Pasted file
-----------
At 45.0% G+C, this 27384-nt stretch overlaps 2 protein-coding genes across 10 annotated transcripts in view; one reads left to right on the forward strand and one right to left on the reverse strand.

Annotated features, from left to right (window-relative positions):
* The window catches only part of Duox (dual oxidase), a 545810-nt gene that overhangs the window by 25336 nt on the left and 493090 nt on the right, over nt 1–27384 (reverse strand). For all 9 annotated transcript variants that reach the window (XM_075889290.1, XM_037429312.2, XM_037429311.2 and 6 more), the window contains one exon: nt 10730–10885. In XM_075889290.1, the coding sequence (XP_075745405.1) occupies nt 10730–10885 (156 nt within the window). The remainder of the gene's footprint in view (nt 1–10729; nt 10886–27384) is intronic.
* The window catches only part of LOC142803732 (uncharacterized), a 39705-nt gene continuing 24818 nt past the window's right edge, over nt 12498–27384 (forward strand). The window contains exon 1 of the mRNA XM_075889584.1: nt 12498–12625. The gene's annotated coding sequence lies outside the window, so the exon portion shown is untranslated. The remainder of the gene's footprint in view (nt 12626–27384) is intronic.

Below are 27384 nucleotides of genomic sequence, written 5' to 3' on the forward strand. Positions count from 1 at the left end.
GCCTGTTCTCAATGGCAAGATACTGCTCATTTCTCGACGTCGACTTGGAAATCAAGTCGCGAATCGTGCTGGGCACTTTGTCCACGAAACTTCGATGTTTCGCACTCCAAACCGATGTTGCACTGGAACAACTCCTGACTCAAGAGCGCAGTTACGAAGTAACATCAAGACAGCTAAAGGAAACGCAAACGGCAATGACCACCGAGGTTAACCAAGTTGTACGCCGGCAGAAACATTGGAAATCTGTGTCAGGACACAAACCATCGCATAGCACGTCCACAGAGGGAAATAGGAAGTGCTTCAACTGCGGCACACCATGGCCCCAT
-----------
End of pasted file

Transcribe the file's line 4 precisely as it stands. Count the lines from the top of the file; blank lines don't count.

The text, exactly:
* The window catches only part of LOC142803732 (uncharacterized), a 39705-nt gene continuing 24818 nt past the window's right edge, over nt 12498–27384 (forward strand). The window contains exon 1 of the mRNA XM_075889584.1: nt 12498–12625. The gene's annotated coding sequence lies outside the window, so the exon portion shown is untranslated. The remainder of the gene's footprint in view (nt 12626–27384) is intronic.